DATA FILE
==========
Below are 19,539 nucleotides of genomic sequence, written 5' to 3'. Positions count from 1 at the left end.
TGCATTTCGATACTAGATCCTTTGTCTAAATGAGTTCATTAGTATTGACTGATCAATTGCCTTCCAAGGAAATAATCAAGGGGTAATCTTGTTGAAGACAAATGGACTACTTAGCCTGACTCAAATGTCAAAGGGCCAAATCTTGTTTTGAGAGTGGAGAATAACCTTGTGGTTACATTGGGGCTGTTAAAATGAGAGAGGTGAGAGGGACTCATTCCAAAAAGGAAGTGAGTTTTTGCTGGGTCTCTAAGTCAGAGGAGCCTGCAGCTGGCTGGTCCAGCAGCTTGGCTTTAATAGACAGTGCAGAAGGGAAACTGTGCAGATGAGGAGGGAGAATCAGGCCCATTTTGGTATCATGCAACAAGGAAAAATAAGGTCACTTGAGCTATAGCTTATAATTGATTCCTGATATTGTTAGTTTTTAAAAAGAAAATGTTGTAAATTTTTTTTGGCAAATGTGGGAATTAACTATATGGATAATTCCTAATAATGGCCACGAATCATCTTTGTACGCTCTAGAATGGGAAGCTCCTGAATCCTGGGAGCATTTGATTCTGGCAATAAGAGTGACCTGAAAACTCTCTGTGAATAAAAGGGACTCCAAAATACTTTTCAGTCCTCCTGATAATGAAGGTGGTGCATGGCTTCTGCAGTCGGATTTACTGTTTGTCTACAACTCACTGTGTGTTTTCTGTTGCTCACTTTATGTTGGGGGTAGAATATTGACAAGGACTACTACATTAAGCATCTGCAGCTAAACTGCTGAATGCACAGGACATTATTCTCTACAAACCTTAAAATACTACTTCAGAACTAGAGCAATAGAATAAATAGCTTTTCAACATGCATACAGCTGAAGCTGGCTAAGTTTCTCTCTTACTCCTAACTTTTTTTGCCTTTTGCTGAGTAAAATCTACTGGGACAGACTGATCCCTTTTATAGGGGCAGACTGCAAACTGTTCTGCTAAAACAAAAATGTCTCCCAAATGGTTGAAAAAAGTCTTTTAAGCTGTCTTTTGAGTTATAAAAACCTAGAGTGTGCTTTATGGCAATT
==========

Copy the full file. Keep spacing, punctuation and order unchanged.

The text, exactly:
Below are 19,539 nucleotides of genomic sequence, written 5' to 3'. Positions count from 1 at the left end.
TGCATTTCGATACTAGATCCTTTGTCTAAATGAGTTCATTAGTATTGACTGATCAATTGCCTTCCAAGGAAATAATCAAGGGGTAATCTTGTTGAAGACAAATGGACTACTTAGCCTGACTCAAATGTCAAAGGGCCAAATCTTGTTTTGAGAGTGGAGAATAACCTTGTGGTTACATTGGGGCTGTTAAAATGAGAGAGGTGAGAGGGACTCATTCCAAAAAGGAAGTGAGTTTTTGCTGGGTCTCTAAGTCAGAGGAGCCTGCAGCTGGCTGGTCCAGCAGCTTGGCTTTAATAGACAGTGCAGAAGGGAAACTGTGCAGATGAGGAGGGAGAATCAGGCCCATTTTGGTATCATGCAACAAGGAAAAATAAGGTCACTTGAGCTATAGCTTATAATTGATTCCTGATATTGTTAGTTTTTAAAAAGAAAATGTTGTAAATTTTTTTTGGCAAATGTGGGAATTAACTATATGGATAATTCCTAATAATGGCCACGAATCATCTTTGTACGCTCTAGAATGGGAAGCTCCTGAATCCTGGGAGCATTTGATTCTGGCAATAAGAGTGACCTGAAAACTCTCTGTGAATAAAAGGGACTCCAAAATACTTTTCAGTCCTCCTGATAATGAAGGTGGTGCATGGCTTCTGCAGTCGGATTTACTGTTTGTCTACAACTCACTGTGTGTTTTCTGTTGCTCACTTTATGTTGGGGGTAGAATATTGACAAGGACTACTACATTAAGCATCTGCAGCTAAACTGCTGAATGCACAGGACATTATTCTCTACAAACCTTAAAATACTACTTCAGAACTAGAGCAATAGAATAAATAGCTTTTCAACATGCATACAGCTGAAGCTGGCTAAGTTTCTCTCTTACTCCTAACTTTTTTTGCCTTTTGCTGAGTAAAATCTACTGGGACAGACTGATCCCTTTTATAGGGGCAGACTGCAAACTGTTCTGCTAAAACAAAAATGTCTCCCAAATGGTTGAAAAAAGTCTTTTAAGCTGTCTTTTGAGTTATAAAAACCTAGAGTGTGCTTTATGGCAATT